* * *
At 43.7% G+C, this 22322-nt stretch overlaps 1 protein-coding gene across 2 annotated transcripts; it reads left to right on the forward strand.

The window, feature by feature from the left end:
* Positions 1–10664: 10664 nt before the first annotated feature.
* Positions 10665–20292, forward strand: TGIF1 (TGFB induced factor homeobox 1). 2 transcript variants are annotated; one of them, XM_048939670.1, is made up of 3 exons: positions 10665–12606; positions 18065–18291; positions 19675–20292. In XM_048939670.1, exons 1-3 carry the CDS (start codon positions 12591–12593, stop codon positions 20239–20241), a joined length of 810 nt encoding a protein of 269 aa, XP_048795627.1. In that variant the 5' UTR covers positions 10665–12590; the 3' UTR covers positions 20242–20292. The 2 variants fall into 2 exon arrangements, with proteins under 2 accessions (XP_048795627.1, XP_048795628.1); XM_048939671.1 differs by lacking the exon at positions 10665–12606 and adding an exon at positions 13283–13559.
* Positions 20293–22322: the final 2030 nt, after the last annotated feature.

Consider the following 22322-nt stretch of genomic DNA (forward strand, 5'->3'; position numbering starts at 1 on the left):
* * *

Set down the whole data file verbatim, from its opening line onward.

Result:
At 43.7% G+C, this 22322-nt stretch overlaps 1 protein-coding gene across 2 annotated transcripts; it reads left to right on the forward strand.

The window, feature by feature from the left end:
* Positions 1–10664: 10664 nt before the first annotated feature.
* Positions 10665–20292, forward strand: TGIF1 (TGFB induced factor homeobox 1). 2 transcript variants are annotated; one of them, XM_048939670.1, is made up of 3 exons: positions 10665–12606; positions 18065–18291; positions 19675–20292. In XM_048939670.1, exons 1-3 carry the CDS (start codon positions 12591–12593, stop codon positions 20239–20241), a joined length of 810 nt encoding a protein of 269 aa, XP_048795627.1. In that variant the 5' UTR covers positions 10665–12590; the 3' UTR covers positions 20242–20292. The 2 variants fall into 2 exon arrangements, with proteins under 2 accessions (XP_048795627.1, XP_048795628.1); XM_048939671.1 differs by lacking the exon at positions 10665–12606 and adding an exon at positions 13283–13559.
* Positions 20293–22322: the final 2030 nt, after the last annotated feature.

Consider the following 22322-nt stretch of genomic DNA (forward strand, 5'->3'; position numbering starts at 1 on the left):